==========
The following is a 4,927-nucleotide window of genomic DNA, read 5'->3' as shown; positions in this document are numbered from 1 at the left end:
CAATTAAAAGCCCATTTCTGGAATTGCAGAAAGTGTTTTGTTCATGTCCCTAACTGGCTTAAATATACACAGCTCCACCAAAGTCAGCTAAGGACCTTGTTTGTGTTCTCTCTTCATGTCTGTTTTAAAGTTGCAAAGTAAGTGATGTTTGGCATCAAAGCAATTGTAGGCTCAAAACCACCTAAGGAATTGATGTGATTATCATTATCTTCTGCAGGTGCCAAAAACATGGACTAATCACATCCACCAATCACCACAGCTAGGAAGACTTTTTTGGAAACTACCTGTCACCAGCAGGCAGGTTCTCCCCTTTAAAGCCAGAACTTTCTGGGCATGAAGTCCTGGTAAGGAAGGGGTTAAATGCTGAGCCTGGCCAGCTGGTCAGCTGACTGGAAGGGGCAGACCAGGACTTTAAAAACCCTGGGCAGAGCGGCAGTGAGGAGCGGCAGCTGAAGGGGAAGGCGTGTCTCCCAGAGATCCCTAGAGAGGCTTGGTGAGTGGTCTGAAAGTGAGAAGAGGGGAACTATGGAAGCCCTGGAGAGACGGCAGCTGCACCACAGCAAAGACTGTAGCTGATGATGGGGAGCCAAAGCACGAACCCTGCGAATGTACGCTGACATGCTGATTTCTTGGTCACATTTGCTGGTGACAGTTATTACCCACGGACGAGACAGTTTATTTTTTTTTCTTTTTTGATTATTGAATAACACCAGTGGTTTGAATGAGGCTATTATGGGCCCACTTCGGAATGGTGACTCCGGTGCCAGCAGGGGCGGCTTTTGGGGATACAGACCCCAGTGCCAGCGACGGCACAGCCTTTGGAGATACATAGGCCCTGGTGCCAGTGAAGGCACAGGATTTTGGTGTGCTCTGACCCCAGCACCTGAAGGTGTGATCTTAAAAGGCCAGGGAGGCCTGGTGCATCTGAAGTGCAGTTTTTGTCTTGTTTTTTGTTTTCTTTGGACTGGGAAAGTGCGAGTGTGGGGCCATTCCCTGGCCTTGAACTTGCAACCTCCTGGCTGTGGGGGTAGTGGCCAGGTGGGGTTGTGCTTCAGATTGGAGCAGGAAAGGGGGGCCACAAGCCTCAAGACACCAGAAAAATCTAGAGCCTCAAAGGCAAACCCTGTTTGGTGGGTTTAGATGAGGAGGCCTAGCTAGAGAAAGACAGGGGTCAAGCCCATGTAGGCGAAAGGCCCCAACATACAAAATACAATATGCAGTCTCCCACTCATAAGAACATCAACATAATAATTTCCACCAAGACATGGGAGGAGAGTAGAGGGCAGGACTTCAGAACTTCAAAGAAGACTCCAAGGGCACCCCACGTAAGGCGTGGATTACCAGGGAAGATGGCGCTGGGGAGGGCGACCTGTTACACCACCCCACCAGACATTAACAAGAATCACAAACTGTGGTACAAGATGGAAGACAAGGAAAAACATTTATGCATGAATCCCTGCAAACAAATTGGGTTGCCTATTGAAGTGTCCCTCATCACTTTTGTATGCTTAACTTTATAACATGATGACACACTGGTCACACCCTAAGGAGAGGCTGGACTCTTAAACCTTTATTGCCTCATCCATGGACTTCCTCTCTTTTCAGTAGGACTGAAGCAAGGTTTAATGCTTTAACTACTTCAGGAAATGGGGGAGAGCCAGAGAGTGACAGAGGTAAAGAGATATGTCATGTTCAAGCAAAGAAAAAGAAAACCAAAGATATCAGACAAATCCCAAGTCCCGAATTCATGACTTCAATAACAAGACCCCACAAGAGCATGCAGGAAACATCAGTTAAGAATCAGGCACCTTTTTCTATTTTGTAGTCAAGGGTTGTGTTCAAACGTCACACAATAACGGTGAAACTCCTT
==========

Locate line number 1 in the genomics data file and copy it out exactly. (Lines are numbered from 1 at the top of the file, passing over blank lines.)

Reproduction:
The following is a 4,927-nucleotide window of genomic DNA, read 5'->3' as shown; positions in this document are numbered from 1 at the left end: